Project description:Lipid bilayers composed of non-hydroxy sphingosine ceramide (CER NS), cholesterol (CHOL), and free fatty acids (FFAs), which are components of the human skin barrier, are studied via molecular dynamics simulations. Since mixtures of these lipids exist in dense gel phases with little molecular mobility at physiological conditions, care must be taken to ensure that the simulations become decorrelated from the initial conditions. Thus, we propose and validate an equilibration protocol based on simulated tempering, in which the simulation takes a random walk through temperature space, allowing the system to break out of metastable configurations and hence become decorrelated from its initial configuration. After validating the equilibration protocol, which we refer to as random-walk molecular dynamics, the effects of the lipid composition and ceramide tail length on bilayer properties are studied. Systems containing pure CER NS, CER NS + CHOL, and CER NS + CHOL + FFA, with the CER NS fatty acid tail length varied within each CER NS-CHOL-FFA composition, are simulated. The bilayer thickness is found to depend on the structure of the center of the bilayer, which arises as a result of the tail-length asymmetry between the lipids studied. The hydrogen bonding between the lipid headgroups and with water is found to change with the overall lipid composition, but is mostly independent of the CER fatty acid tail length. Subtle differences in the lateral packing of the lipid tails are also found as a function of CER tail length. Overall, these results provide insight into the experimentally observed trend of altered barrier properties in skin systems where there are more CERs with shorter tails present.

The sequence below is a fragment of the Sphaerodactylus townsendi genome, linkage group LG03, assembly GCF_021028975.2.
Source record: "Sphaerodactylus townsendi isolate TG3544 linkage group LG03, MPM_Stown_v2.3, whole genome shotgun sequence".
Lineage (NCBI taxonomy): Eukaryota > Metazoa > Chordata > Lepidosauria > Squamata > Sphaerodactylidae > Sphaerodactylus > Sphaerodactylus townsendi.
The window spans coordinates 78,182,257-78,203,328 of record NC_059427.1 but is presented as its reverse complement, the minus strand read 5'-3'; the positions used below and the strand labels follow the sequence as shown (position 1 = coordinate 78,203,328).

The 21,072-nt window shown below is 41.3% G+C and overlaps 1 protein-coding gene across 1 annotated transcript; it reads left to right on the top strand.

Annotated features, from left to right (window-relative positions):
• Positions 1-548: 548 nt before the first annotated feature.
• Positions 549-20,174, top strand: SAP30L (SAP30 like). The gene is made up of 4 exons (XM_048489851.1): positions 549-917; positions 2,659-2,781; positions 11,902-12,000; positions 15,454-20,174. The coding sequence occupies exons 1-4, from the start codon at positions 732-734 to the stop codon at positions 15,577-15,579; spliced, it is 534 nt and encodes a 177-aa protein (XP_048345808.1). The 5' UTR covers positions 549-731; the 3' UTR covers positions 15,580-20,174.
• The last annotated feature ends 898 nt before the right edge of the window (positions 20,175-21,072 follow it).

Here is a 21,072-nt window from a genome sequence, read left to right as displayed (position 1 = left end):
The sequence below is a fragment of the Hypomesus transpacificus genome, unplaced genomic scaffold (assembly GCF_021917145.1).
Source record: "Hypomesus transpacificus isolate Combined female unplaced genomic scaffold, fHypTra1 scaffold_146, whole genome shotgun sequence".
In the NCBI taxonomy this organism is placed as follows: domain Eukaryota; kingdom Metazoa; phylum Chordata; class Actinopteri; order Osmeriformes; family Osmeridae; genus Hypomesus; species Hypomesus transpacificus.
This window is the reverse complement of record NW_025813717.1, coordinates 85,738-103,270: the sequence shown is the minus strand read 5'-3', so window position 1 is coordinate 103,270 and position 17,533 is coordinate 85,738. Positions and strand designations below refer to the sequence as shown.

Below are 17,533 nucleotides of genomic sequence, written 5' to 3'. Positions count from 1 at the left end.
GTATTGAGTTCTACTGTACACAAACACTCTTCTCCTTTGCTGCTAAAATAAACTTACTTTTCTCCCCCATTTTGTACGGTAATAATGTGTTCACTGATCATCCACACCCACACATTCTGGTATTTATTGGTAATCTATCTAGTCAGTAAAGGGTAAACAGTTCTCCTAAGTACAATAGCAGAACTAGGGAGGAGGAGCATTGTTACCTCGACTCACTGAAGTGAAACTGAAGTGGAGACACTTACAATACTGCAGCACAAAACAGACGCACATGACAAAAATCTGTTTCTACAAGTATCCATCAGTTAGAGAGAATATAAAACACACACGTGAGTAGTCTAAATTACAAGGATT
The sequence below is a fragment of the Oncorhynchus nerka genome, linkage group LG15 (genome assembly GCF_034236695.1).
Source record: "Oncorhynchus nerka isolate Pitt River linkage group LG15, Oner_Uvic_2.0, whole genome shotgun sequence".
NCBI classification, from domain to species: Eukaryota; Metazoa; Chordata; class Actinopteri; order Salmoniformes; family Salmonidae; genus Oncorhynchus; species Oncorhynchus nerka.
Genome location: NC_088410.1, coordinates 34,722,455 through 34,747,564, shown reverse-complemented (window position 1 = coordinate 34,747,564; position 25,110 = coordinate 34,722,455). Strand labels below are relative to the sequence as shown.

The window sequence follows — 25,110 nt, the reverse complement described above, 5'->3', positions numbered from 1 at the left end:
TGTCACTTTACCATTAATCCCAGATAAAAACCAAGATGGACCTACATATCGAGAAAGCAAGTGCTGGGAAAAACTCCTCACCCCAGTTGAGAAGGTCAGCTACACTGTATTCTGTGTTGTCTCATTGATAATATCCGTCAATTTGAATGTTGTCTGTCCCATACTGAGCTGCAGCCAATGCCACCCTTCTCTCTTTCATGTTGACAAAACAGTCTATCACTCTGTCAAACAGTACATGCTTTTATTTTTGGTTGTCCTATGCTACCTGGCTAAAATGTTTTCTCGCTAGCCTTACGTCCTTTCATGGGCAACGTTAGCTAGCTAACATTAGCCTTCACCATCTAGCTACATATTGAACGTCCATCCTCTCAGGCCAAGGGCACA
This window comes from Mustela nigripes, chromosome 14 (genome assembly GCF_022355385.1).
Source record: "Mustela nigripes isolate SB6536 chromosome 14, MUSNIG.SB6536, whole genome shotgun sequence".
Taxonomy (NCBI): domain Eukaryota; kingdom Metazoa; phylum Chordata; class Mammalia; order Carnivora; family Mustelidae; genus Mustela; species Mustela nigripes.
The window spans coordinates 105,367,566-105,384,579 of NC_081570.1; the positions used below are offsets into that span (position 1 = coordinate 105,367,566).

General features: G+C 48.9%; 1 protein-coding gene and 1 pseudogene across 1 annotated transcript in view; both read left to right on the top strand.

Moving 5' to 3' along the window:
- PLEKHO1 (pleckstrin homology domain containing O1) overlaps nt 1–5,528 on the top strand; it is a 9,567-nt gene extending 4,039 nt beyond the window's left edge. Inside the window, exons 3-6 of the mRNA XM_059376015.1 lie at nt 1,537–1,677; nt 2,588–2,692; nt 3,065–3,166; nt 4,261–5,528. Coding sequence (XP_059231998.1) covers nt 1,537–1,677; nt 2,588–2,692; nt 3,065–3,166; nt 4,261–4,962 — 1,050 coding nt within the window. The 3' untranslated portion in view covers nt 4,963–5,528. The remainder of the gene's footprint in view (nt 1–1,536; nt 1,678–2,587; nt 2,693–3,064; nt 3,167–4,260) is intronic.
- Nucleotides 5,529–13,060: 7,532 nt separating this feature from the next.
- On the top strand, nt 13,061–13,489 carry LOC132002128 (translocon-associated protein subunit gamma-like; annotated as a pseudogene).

Project description:Ceramides (Cer) are essential components of the skin permeability barrier. To probe the role of Cer polar head groups involved in the interfacial hydrogen bonding, the N-lignoceroyl sphingosine polar head was modified by removing the hydroxyls in C-1 (1-deoxy-Cer) or C-3 positions (3-deoxy-Cer) and by N-methylation of amide group (N-Me-Cer). Multilamellar skin lipid models were prepared as equimolar mixtures of Cer, lignoceric acid and cholesterol, with 5?wt% cholesteryl sulfate. In the 1-deoxy-Cer-based models, the lipid species were separated into highly ordered domains (as found by X-ray diffraction and infrared spectroscopy) resulting in similar water loss but 4-5-fold higher permeability to model substances compared to control with natural Cer. In contrast, 3-deoxy-Cer did not change lipid chain order but promoted the formation of a well-organized structure with a 10.8?nm repeat period. Yet both lipid models comprising deoxy-Cer had similar permeabilities to all markers. N-Methylation of Cer decreased lipid chain order, led to phase separation, and improved cholesterol miscibility in the lipid membranes, resulting in 3-fold increased water loss and 10-fold increased permeability to model compounds compared to control. Thus, the C-1 and C-3 hydroxyls and amide group, which are common to all Cer subclasses, considerably affect lipid miscibility and chain order, formation of periodical nanostructures, and permeability of the skin barrier lipid models.